Steve Wozniak discussed his new book, iWoz: From Computer Geek to Cult Icon: How I Invented the Personal Computer, Co-Founded Apple, and Had Fun Doing It , at the Free Library on Saturday, September 30, at 2:00 p.m. He took a few moments to chat with the Free Library Blog.
What role have libraries played in your life?
I was a big reader as a child and most of my books came from the library. I also depended on the city library for research materials for school reports and projects. Additionally, in late high school and early college, I would get interested in some subject and read as much as I could about it, book after book after book.
What was your favorite childhood book?
My favorite young childhood book would have been SOS At Midnight, a book about young ham radio operators catching some crooks. That book inspired me to get my own ham radio license in sixth grade. My favorite young books of all, that I recall, were the Tom Swift, Jr. series. Tom Swift, Jr. was an engineer who owned a company with his dad and he would build contraptions to resolve major, usually world, conflicts. In high school days, my favorite books were Lord of the Rings, with seconds to A Farewell To Arms and Walden.
Who are the three authors you think everyone should be required to read-which books would you start with?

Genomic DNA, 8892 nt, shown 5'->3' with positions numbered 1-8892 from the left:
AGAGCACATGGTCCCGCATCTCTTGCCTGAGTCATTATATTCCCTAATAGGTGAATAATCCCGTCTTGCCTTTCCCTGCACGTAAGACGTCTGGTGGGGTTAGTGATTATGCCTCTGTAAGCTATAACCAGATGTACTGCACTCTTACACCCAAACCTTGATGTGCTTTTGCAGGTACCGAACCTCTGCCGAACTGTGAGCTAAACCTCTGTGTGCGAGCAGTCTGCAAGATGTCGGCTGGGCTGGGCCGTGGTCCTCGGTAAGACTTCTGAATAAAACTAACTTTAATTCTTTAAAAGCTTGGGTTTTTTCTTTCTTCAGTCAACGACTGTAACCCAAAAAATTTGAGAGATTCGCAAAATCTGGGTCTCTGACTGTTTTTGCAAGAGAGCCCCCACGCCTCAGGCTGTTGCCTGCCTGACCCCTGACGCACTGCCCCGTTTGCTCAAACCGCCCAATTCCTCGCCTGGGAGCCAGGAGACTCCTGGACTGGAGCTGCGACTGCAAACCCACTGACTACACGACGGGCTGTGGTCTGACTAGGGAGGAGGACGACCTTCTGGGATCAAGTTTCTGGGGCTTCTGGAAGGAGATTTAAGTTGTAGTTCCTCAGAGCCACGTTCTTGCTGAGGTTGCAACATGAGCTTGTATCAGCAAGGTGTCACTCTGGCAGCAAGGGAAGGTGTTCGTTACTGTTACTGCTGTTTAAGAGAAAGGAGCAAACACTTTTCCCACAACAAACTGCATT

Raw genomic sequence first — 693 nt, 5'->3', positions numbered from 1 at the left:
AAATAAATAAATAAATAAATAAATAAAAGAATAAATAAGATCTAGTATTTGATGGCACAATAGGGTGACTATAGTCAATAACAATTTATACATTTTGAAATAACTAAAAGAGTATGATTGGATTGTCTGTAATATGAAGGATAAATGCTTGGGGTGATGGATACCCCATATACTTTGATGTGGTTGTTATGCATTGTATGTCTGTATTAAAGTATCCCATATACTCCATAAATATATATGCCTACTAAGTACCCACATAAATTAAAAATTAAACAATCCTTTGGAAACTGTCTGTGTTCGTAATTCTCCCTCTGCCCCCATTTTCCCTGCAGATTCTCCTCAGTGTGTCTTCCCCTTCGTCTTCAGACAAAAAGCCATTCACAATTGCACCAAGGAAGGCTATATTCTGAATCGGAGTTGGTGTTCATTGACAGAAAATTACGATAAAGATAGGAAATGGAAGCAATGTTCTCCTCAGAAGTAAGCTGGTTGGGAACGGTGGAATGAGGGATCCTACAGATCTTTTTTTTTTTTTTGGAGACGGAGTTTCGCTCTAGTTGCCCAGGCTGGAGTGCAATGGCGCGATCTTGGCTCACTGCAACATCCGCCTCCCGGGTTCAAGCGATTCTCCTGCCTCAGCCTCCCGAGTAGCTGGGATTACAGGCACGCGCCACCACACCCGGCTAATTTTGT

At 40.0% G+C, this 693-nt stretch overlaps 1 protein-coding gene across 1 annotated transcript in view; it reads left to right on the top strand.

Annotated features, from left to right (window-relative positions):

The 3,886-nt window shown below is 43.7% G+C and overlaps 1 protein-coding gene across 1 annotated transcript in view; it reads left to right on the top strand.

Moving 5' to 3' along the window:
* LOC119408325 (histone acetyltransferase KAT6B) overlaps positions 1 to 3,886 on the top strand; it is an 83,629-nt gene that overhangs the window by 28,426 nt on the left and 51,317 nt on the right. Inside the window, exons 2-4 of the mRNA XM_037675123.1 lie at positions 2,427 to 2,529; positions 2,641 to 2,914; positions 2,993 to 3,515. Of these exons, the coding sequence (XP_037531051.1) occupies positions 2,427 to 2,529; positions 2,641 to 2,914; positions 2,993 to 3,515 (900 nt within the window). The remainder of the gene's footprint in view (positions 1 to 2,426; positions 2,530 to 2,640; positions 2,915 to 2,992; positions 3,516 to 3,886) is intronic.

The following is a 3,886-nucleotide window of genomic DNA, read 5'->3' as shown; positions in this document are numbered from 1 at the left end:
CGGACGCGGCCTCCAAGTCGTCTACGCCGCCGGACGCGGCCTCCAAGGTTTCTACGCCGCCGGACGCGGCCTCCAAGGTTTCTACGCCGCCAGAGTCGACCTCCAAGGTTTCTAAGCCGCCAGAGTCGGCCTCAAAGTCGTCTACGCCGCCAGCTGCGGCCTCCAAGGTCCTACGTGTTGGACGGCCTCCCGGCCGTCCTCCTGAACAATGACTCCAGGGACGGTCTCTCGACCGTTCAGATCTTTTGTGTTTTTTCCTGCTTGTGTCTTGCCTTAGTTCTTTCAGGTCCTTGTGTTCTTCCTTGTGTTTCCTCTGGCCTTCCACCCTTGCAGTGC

It's hard to say because it depends on age. Some authors that I would think of as being nearly critical might not apply until later days. Obviously, for very young kids, books by Dr. Seuss and Shel Silverstein would top my list. In later years, Hemingway, Thoreau and Emerson are important. I would also recommend Brave New World by Aldous Huxley, 1984 by George Orwell, and everything by Isaac Asimov, Larry Niven and Stanislav Lem.
If you couldn’t write, what other job would you like to have?
I guess playing a musical instrument by ear.
Which author would you pick first for your kickball team?
Jeff from Chestnut Hill wrote: I'm thrilled to hear Steve Wozniak is a fan of Larry Niven! Mr. Niven's "Known Universe" brings heady science and science fiction concepts down to a common, work-a-day level without sacrificing action, adventure, or entertainment. And Mr. Niven has a wry sense of humor that is always enjoyable.